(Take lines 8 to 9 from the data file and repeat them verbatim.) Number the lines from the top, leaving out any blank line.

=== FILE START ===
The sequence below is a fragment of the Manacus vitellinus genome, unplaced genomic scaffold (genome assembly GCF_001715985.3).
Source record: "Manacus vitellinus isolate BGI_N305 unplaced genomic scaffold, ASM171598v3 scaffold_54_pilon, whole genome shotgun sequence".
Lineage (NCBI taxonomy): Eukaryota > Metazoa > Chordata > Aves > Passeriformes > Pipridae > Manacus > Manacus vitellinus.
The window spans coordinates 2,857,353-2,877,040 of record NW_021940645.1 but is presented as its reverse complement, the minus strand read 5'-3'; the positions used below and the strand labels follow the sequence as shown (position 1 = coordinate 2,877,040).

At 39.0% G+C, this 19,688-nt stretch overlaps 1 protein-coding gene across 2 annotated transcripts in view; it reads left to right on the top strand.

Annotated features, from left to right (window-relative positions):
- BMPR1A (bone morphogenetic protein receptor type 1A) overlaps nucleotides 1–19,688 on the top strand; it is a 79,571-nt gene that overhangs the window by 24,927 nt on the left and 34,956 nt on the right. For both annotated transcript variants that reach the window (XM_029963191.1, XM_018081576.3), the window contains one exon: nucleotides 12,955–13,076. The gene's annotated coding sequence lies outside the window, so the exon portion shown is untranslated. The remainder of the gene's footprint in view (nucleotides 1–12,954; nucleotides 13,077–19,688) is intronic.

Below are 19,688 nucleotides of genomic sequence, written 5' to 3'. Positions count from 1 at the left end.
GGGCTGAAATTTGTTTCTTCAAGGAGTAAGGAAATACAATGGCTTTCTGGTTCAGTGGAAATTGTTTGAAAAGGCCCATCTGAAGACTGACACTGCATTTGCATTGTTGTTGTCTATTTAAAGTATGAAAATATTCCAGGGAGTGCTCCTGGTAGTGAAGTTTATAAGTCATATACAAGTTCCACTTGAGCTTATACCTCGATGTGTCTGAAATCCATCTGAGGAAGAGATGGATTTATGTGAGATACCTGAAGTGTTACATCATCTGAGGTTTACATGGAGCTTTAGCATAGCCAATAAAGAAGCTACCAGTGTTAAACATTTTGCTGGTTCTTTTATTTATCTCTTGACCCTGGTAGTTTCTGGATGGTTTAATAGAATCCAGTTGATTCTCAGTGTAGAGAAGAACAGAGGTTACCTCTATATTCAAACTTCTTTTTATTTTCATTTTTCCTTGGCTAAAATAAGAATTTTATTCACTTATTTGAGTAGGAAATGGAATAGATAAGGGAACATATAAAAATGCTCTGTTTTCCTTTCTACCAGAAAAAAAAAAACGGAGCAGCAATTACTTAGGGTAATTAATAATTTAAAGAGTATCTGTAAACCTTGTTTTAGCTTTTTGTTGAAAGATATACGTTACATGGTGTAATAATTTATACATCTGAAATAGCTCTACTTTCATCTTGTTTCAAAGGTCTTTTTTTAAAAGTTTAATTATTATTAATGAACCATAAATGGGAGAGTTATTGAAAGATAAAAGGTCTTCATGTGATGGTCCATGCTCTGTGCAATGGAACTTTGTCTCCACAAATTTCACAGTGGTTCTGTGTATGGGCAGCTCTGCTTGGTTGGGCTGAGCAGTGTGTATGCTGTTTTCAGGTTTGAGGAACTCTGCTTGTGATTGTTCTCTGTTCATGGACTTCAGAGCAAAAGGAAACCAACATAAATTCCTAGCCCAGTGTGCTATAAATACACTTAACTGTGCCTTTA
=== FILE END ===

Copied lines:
Below are 19,688 nucleotides of genomic sequence, written 5' to 3'. Positions count from 1 at the left end.
GGGCTGAAATTTGTTTCTTCAAGGAGTAAGGAAATACAATGGCTTTCTGGTTCAGTGGAAATTGTTTGAAAAGGCCCATCTGAAGACTGACACTGCATTTGCATTGTTGTTGTCTATTTAAAGTATGAAAATATTCCAGGGAGTGCTCCTGGTAGTGAAGTTTATAAGTCATATACAAGTTCCACTTGAGCTTATACCTCGATGTGTCTGAAATCCATCTGAGGAAGAGATGGATTTATGTGAGATACCTGAAGTGTTACATCATCTGAGGTTTACATGGAGCTTTAGCATAGCCAATAAAGAAGCTACCAGTGTTAAACATTTTGCTGGTTCTTTTATTTATCTCTTGACCCTGGTAGTTTCTGGATGGTTTAATAGAATCCAGTTGATTCTCAGTGTAGAGAAGAACAGAGGTTACCTCTATATTCAAACTTCTTTTTATTTTCATTTTTCCTTGGCTAAAATAAGAATTTTATTCACTTATTTGAGTAGGAAATGGAATAGATAAGGGAACATATAAAAATGCTCTGTTTTCCTTTCTACCAGAAAAAAAAAAACGGAGCAGCAATTACTTAGGGTAATTAATAATTTAAAGAGTATCTGTAAACCTTGTTTTAGCTTTTTGTTGAAAGATATACGTTACATGGTGTAATAATTTATACATCTGAAATAGCTCTACTTTCATCTTGTTTCAAAGGTCTTTTTTTAAAAGTTTAATTATTATTAATGAACCATAAATGGGAGAGTTATTGAAAGATAAAAGGTCTTCATGTGATGGTCCATGCTCTGTGCAATGGAACTTTGTCTCCACAAATTTCACAGTGGTTCTGTGTATGGGCAGCTCTGCTTGGTTGGGCTGAGCAGTGTGTATGCTGTTTTCAGGTTTGAGGAACTCTGCTTGTGATTGTTCTCTGTTCATGGACTTCAGAGCAAAAGGAAACCAACATAAATTCCTAGCCCAGTGTGCTATAAATACACTTAACTGTGCCTTTA